A button on the left headphone activates 7.1 virtual surround sound on the PlayStation 4, without the need for any additional software (although there is an optional app, which you won’t miss out on if you ignore it).
The headset is compatible with all PlayStation 4 games, and it’s available for purchase now. It also works flawlessly on the PlayStation 5, despite the fact that its built-in surround sound does not function—the PlayStation 5 has its own 3D sound capability, which works flawlessly with this gaming headset—and on the Xbox One.
The effectiveness of the surround sound function became immediately apparent while playing games like as Fortnite and Star Wars Jedi: Fallen Order. To truly appreciate the difference between stereo and 7.1 surround sound, there’s nothing quite like being able to switch between them on the go.
When it came to Fortnite, the contrast was exactly as noticeable as you’d imagine, with game sounds such as footsteps and gunfire coming from seemingly every direction. As you rush around the globe, the bug sounds and animal yelps of Bogano overwhelm you, which is a dramatic contrast to the game’s ambient music.
The PC version of the game offers a significantly less memorable experience. You’re stuck with stereo sound because the platform does not support surround sound, and the volume control becomes a little difficult to use. When you connect the PlayStation Gold Wireless Headset to a computer, the volume control on the computer side is completely disabled.
The frequency response and isolation charts presented in this article were obtained using an older testing setup. The test fixture (as well as the necessary support equipment) was purchased by us in order to keep up with the latest testing and data collection techniques and technologies.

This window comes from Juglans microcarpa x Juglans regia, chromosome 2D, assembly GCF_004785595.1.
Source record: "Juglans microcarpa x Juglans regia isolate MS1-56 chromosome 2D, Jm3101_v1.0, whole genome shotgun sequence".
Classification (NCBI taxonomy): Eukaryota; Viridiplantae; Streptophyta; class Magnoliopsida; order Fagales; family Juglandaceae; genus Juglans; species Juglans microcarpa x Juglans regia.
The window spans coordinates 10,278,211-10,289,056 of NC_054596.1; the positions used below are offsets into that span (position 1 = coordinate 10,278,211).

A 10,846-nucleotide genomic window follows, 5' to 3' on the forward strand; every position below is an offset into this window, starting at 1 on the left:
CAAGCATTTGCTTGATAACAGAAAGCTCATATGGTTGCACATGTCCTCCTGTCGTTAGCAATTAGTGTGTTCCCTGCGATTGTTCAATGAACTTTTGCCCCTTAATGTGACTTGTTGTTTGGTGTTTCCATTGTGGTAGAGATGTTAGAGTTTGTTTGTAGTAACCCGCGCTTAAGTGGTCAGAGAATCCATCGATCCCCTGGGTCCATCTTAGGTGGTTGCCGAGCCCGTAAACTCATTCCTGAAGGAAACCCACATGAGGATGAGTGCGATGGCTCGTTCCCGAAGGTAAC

It will take some time for us to catch up on our backlog of old test data, but we will update this evaluation (as well as many others!) as soon as we are able to do so with enhanced sound quality measurements, isolation performance charts, and standardised microphone demonstrations.
Our new chart look will make it clear what we’re talking about (black background instead of white). Whenever a new microphone sample is introduced, the statement “This is a SoundGuys standardised microphone demonstration…” is used.
Thank you for your patience, and we look forward to seeing you again once we’ve gotten everything figured out.
It is evident that the PlayStation Gold Wireless Headset is making an effort to just get out of the way; everything about it is low-profile, which is both a good and a bad thing. If your ears are small enough to fit, this is an exceptionally comfy headset that is also light enough that you won’t even notice you’re wearing one.
Incorporating surround sound, and doing it without the need for any additional software, results in a highly capable pair of wireless gaming headphones.
However, the low-profile design has a negative impact on the microphone’s effectiveness, and it makes the buttons all feel quite similar, making it difficult to locate them when you’re looking for them.
The HyperX Cloud Alpha or the Fnatic React are both wired headsets that would be better suited for extended audio chat sessions if you want something that is more suited for that purpose specifically. Really, anything with a built-in boom microphone will perform significantly better than this.
If you’re looking for something with a little more battery life, headsets like the SteelSeries Arctis 7, HyperX Cloud Flight S, and Razer Thresher Ultimate are all excellent wireless options, albeit at a somewhat higher price point than the average.